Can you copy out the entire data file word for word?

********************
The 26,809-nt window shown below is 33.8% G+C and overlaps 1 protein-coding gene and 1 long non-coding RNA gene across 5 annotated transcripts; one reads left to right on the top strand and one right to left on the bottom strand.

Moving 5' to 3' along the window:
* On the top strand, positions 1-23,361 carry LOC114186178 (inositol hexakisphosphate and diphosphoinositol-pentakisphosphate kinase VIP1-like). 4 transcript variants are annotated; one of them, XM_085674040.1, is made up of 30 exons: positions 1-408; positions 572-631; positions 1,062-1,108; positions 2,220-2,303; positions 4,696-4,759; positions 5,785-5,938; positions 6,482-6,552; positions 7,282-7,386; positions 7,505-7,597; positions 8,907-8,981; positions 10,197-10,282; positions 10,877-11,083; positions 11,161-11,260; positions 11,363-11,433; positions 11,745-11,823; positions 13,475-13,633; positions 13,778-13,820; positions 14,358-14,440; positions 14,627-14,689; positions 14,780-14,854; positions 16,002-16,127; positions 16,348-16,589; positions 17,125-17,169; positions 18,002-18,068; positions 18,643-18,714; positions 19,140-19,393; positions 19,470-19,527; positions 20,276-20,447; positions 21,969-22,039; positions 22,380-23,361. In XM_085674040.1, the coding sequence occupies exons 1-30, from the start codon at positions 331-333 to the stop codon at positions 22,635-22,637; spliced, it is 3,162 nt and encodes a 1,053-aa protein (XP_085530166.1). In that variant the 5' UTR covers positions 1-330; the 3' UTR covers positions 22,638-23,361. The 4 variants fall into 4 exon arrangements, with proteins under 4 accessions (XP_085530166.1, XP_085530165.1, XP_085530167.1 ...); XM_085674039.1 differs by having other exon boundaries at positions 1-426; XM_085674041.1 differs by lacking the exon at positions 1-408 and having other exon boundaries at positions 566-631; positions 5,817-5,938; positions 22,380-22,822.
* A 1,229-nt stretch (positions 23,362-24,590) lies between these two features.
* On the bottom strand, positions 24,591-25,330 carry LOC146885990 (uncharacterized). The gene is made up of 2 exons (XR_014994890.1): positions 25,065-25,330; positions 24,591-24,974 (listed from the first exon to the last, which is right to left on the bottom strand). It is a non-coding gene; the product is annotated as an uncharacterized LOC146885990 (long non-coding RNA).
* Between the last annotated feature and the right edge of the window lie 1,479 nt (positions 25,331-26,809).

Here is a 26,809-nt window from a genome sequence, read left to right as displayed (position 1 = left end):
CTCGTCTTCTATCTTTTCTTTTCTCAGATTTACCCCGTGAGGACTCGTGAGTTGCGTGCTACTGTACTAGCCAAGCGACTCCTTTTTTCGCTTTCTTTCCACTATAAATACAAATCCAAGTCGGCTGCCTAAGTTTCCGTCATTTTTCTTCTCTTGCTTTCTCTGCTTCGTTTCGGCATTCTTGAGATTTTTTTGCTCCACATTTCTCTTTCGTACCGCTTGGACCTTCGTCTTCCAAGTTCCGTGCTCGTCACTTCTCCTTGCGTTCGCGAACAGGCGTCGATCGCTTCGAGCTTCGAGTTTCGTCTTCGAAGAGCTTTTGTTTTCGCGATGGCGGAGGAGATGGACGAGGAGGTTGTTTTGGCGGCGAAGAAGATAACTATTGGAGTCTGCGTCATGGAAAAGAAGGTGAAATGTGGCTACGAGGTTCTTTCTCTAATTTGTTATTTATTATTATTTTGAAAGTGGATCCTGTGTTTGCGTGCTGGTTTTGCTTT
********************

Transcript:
The 26,809-nt window shown below is 33.8% G+C and overlaps 1 protein-coding gene and 1 long non-coding RNA gene across 5 annotated transcripts; one reads left to right on the top strand and one right to left on the bottom strand.

Moving 5' to 3' along the window:
* On the top strand, positions 1-23,361 carry LOC114186178 (inositol hexakisphosphate and diphosphoinositol-pentakisphosphate kinase VIP1-like). 4 transcript variants are annotated; one of them, XM_085674040.1, is made up of 30 exons: positions 1-408; positions 572-631; positions 1,062-1,108; positions 2,220-2,303; positions 4,696-4,759; positions 5,785-5,938; positions 6,482-6,552; positions 7,282-7,386; positions 7,505-7,597; positions 8,907-8,981; positions 10,197-10,282; positions 10,877-11,083; positions 11,161-11,260; positions 11,363-11,433; positions 11,745-11,823; positions 13,475-13,633; positions 13,778-13,820; positions 14,358-14,440; positions 14,627-14,689; positions 14,780-14,854; positions 16,002-16,127; positions 16,348-16,589; positions 17,125-17,169; positions 18,002-18,068; positions 18,643-18,714; positions 19,140-19,393; positions 19,470-19,527; positions 20,276-20,447; positions 21,969-22,039; positions 22,380-23,361. In XM_085674040.1, the coding sequence occupies exons 1-30, from the start codon at positions 331-333 to the stop codon at positions 22,635-22,637; spliced, it is 3,162 nt and encodes a 1,053-aa protein (XP_085530166.1). In that variant the 5' UTR covers positions 1-330; the 3' UTR covers positions 22,638-23,361. The 4 variants fall into 4 exon arrangements, with proteins under 4 accessions (XP_085530166.1, XP_085530165.1, XP_085530167.1 ...); XM_085674039.1 differs by having other exon boundaries at positions 1-426; XM_085674041.1 differs by lacking the exon at positions 1-408 and having other exon boundaries at positions 566-631; positions 5,817-5,938; positions 22,380-22,822.
* A 1,229-nt stretch (positions 23,362-24,590) lies between these two features.
* On the bottom strand, positions 24,591-25,330 carry LOC146885990 (uncharacterized). The gene is made up of 2 exons (XR_014994890.1): positions 25,065-25,330; positions 24,591-24,974 (listed from the first exon to the last, which is right to left on the bottom strand). It is a non-coding gene; the product is annotated as an uncharacterized LOC146885990 (long non-coding RNA).
* Between the last annotated feature and the right edge of the window lie 1,479 nt (positions 25,331-26,809).

Here is a 26,809-nt window from a genome sequence, read left to right as displayed (position 1 = left end):
CTCGTCTTCTATCTTTTCTTTTCTCAGATTTACCCCGTGAGGACTCGTGAGTTGCGTGCTACTGTACTAGCCAAGCGACTCCTTTTTTCGCTTTCTTTCCACTATAAATACAAATCCAAGTCGGCTGCCTAAGTTTCCGTCATTTTTCTTCTCTTGCTTTCTCTGCTTCGTTTCGGCATTCTTGAGATTTTTTTGCTCCACATTTCTCTTTCGTACCGCTTGGACCTTCGTCTTCCAAGTTCCGTGCTCGTCACTTCTCCTTGCGTTCGCGAACAGGCGTCGATCGCTTCGAGCTTCGAGTTTCGTCTTCGAAGAGCTTTTGTTTTCGCGATGGCGGAGGAGATGGACGAGGAGGTTGTTTTGGCGGCGAAGAAGATAACTATTGGAGTCTGCGTCATGGAAAAGAAGGTGAAATGTGGCTACGAGGTTCTTTCTCTAATTTGTTATTTATTATTATTTTGAAAGTGGATCCTGTGTTTGCGTGCTGGTTTTGCTTT